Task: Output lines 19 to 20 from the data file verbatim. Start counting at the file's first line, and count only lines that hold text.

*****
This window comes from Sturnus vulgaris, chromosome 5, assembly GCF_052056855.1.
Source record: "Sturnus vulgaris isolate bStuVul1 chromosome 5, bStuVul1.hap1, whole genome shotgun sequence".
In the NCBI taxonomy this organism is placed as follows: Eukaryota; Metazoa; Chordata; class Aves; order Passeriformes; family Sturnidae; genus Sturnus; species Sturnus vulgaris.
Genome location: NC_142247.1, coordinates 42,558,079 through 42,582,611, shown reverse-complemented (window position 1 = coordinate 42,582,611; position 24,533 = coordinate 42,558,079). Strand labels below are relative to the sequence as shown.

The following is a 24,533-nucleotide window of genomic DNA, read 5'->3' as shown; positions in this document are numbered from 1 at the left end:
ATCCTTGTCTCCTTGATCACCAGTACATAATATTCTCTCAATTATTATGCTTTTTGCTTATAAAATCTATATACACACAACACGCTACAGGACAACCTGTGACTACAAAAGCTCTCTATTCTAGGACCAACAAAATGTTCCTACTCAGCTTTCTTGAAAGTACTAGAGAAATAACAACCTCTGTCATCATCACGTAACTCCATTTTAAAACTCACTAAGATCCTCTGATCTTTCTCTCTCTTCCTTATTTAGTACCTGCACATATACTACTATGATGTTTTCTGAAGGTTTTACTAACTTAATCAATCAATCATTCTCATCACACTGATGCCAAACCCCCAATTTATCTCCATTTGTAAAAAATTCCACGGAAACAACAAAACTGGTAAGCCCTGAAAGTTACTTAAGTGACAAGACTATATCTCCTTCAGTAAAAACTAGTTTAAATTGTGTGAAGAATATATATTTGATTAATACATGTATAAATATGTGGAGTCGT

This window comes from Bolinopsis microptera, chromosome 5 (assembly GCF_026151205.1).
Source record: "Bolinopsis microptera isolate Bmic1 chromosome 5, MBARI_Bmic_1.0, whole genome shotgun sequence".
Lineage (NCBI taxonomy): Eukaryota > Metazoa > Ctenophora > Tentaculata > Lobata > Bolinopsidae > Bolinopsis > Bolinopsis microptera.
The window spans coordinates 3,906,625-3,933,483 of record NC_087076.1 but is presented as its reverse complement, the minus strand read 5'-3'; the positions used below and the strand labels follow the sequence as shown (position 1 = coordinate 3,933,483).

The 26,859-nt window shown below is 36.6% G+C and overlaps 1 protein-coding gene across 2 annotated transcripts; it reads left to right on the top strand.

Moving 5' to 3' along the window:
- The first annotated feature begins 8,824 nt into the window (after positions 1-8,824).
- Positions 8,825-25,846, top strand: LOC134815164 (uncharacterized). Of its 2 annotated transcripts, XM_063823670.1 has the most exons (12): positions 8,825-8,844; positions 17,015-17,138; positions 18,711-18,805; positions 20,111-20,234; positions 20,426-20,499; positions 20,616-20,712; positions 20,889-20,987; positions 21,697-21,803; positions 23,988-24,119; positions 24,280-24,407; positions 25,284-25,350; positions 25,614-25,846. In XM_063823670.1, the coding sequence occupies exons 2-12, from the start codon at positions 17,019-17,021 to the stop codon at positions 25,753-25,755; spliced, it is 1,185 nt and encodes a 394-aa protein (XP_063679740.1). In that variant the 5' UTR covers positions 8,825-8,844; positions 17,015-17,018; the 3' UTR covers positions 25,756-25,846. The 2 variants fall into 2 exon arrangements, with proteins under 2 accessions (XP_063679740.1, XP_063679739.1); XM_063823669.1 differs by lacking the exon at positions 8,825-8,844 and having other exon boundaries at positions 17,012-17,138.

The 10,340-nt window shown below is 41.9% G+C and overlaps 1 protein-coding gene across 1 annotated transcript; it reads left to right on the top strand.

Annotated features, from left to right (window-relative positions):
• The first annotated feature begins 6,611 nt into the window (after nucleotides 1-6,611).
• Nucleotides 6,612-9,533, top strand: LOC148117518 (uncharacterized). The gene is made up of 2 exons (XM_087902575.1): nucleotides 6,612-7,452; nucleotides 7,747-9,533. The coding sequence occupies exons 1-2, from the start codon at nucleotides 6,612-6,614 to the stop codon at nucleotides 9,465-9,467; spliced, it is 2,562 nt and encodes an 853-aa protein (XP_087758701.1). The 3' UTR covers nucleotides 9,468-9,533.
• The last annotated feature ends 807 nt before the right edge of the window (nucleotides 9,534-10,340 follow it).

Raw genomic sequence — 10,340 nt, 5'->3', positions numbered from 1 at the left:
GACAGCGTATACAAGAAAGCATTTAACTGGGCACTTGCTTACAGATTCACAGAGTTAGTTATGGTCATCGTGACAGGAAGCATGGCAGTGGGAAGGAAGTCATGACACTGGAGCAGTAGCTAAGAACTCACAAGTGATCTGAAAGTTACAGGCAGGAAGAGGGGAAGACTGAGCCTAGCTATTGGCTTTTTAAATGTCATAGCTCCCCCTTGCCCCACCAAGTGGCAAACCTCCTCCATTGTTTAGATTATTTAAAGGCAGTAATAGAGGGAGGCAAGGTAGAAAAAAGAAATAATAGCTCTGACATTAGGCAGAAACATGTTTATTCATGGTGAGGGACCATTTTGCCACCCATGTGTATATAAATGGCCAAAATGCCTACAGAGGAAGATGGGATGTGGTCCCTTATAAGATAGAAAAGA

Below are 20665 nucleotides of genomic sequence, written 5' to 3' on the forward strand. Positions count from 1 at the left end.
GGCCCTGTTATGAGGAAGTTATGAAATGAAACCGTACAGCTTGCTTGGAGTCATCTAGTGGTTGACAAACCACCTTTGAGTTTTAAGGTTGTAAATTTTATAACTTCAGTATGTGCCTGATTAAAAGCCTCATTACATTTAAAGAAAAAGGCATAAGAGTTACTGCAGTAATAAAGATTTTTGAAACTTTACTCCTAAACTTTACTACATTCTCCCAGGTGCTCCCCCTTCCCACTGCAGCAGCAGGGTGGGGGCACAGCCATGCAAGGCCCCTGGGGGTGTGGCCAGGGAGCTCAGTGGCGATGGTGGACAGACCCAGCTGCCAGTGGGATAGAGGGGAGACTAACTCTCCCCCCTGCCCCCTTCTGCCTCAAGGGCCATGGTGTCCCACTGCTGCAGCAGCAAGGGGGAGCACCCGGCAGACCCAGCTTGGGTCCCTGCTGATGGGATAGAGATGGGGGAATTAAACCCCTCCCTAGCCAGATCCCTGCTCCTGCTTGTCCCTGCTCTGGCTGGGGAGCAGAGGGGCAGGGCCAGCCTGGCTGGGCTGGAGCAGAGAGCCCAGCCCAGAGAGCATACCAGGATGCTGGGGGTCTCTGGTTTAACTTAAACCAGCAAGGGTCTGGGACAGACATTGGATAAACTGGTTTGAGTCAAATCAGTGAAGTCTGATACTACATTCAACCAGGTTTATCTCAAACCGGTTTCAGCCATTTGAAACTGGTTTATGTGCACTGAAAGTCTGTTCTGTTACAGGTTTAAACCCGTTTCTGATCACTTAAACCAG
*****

• The last annotated feature ends 807 nt before the right edge of the window (nucleotides 9,534-10,340 follow it).

Raw genomic sequence — 10,340 nt, 5'->3', positions numbered from 1 at the left: